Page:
In 1997, blockbuster filmmaker James Cameron set his sights on the maiden voyage of history’s most infamous doomed passenger liner. The result was the biggest movie ever made.
The movie won eleven Oscars and launched the careers of Leonardo DiCaprio and Kate Winslet. It was also the first to top $1-billion at the box office.
However, not everything that happened on set went swimmingly. Let’s journey back to 1912 and uncover all the juicy details, icebergs and all.
Taking a dive
If not for his obsession with the actual wreck, James Cameron may not have ever made the movie. Always fascinated with the ocean and its many mysteries, Cameron incorporated his passion into the film.
He went down there for real, and he put it in the movie.
The director stuck a 35mm camera in an ROV. With one-hundred feet of tether, he crept inside the wreck thirteen thousand feet below the sea. He was the first to do so.
The sequence we see in the opening of the film is an amalgamation of actual wreck footage, miniatures, and a submerged set duplicating the debris.
Attention to detail
Cameron aimed to get things right. He did it in meticulous fashion. Rooms, hallways, gangways, and decks were all exact replicas of RMS Titanic.
Even the company that had woven the ship’s original carpet in 1912 did it again for the movie!
Rather than more cost effective plywood, oak was used for the grand staircase and furniture. Why? Because if oak was used in the original, Cameron wanted oak, too.
The starboard side of the ship was reproduced ninety percent to scale. For shots on the ship’s opposite side, the film was flipped. Text had to be written backwards, Kate Winslet’s hat was lifted to the opposite side, and drivers’ steering wheels were switched to the left.
Don’t pee in the pool
What’s worse: you’re in the middle of a giant tank of water and your bladder is full, or you’re directing a major motion picture and you’re behind schedule? How about both at once?
Cameron was so stressed, he threatened to fire anyone who left the water during those harrowing scenes.
The result of the director’s demands was a whole lot of pee. Extras and actors couldn’t hold it, nor could they leave at the risk of losing their jobs.
Who let it flow in the tank, you might be wondering? Thanks for asking. Rose herself—Kate Winslet—admitted to this dastardly deed.
World War II played a part
How could a war fought three decades after the ship’s sinking, and fifty years prior to the film’s production, have any connection? The SS Jeremiah O’Brien, that’s how.
Despite his penchant for innovative CGI, Cameron wanted a more authentic look whenever possible.
Built just before launching into European Theater of Operations in 1943, the Jeremiah O’Brien had still-functioning triple-expansion reciprocating steam engines. So Cameron elected to shoot the engine room sequence there.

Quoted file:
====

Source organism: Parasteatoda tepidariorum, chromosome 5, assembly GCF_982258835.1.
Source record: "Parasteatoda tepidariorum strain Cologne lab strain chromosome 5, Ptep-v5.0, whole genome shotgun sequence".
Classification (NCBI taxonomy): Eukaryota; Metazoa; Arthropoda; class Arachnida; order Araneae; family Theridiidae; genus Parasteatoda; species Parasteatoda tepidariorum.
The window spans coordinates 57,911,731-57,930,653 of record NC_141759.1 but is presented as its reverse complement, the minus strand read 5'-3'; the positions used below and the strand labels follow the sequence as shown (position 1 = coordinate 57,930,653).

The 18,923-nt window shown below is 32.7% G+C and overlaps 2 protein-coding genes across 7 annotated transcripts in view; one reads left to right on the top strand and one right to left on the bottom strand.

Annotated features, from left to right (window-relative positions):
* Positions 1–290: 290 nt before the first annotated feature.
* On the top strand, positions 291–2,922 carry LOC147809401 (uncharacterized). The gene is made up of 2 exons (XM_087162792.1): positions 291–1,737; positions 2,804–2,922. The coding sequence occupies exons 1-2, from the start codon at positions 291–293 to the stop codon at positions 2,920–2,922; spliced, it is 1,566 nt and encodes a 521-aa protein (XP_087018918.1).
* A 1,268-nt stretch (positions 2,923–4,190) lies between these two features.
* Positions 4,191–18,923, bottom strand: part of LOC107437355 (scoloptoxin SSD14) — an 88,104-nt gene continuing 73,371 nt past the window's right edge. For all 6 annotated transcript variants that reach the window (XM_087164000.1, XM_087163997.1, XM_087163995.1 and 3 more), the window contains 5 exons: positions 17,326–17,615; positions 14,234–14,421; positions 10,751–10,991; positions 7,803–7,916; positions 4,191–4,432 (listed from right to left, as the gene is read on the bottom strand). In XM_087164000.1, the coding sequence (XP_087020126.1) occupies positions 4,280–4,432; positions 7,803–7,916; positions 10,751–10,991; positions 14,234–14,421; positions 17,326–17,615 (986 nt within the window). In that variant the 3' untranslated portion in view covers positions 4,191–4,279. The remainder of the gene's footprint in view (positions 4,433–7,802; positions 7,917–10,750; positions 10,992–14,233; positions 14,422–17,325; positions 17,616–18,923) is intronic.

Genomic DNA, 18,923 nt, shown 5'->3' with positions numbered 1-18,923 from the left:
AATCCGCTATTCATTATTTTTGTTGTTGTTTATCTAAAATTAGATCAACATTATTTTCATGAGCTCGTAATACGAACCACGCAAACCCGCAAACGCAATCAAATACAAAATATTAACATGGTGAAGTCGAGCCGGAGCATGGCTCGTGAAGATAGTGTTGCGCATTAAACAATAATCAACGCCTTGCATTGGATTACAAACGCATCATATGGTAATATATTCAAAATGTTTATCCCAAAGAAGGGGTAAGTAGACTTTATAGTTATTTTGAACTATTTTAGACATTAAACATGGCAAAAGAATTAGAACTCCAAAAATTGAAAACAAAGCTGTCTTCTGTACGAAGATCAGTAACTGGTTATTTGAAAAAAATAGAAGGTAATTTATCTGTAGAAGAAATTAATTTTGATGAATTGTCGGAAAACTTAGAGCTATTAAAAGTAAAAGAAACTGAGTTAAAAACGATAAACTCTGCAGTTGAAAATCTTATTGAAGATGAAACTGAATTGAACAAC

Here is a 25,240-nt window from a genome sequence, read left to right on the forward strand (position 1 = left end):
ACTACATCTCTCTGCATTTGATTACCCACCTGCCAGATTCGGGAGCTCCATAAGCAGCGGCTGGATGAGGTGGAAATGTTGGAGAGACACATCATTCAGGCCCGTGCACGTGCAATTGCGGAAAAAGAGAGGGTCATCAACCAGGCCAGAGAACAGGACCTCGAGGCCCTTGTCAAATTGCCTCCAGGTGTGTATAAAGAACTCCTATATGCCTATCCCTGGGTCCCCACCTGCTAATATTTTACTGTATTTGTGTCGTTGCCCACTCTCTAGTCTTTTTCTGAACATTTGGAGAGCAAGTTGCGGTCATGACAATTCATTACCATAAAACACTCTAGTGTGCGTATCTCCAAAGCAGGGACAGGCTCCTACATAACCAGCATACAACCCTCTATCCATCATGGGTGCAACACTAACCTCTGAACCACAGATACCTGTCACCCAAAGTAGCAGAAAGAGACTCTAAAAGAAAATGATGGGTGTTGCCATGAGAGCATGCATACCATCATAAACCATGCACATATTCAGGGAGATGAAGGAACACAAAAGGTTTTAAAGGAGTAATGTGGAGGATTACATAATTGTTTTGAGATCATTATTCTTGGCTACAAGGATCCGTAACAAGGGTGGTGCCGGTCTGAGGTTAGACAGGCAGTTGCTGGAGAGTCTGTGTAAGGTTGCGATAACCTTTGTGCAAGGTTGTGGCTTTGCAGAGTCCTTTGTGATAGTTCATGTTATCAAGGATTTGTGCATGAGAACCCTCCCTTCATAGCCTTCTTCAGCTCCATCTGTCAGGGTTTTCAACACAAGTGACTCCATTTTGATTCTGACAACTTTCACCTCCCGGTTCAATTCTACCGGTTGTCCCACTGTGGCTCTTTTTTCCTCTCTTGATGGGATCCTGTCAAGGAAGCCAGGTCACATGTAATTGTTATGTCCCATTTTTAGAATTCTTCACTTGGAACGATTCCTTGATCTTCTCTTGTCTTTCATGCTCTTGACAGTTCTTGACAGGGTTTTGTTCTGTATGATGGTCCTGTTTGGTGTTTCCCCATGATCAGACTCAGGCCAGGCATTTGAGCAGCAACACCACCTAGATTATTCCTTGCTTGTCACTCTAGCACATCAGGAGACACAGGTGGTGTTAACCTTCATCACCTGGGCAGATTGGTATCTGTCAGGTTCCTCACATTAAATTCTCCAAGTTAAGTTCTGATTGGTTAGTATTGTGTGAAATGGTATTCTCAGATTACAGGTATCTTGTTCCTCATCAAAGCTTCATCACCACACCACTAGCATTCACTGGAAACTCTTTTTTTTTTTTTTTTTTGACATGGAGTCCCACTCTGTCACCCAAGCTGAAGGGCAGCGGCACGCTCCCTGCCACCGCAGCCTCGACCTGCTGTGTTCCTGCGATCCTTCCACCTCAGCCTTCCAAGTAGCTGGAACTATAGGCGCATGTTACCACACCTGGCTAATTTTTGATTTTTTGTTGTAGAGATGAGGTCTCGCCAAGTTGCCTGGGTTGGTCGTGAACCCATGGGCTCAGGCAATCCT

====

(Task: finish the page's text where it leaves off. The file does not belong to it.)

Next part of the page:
In a move of Hollywood trickery, two massive boilers were also reproduced with a mirror placed behind them, creating an effect of an everlasting boiler column. Good thinking.
A scientist chimed in
After making a ton of money back in ’97 and ‘98, the film saw a theatrical re-release in 2012 to coincide with the ill-fated ship’s 100-year anniversary. Yay!
But before that happened, a famous figure had a little criticism he thought was worth mentioning.
Astrophysicist and television personality Neil deGrasse Tyson sent Cameron a “snarky” e-mail about the star field on the night of April 15, 1912. Apparently, the stars depicted in the film were incorrect.
So Cameron, probably begrudgingly, corrected the star field prior to re-release. Good thing he did; deGrasse Tyson’s Twitter wrath would have been unbearable.
Some passengers were historical figures
In the movie, John Jacob Astor and Benjamin Guggenheim are portrayed as wealthy businessmen who went down with the ship. And they really did.
Guggenheim indeed refused a lifeboat, instead dressing to the nines in preparation to meet his Maker.
Molly Brown (Kathy Bates) was given a loyal portrayal. So too were shipbuilder Thomas Andrews (Victor Garber) and White Star Line chairman Bruce Ismay (Jonathan Hyde).
Ismay has not been remembered well, historically. He was deemed a coward for taking a spot on a lifeboat. Cameron nails this gutless action. Ismay’s decision to save himself makes him the film’s most understated villain.
Did the third class really have more fun?
One of the film’s more exuberant sequences is the dance party jamboree, hosted by the third class passengers. While the rich folk enjoy their lavish meals in their ornamental outfits, the riffraff live life to the fullest down below.
Seems like a caricature, right?
Actually, no. Third class passengers in steerage were partiers indeed. Scots jammed on their bagpipes while the rest carried on with an “uproarious skipping game of the mixed-double type,” claimed survivor Lawrence Beesley.
Watching the movie, you’d much rather hang out with that crew than the snobbish affluent types… that is, until the ship goes under and they all drown.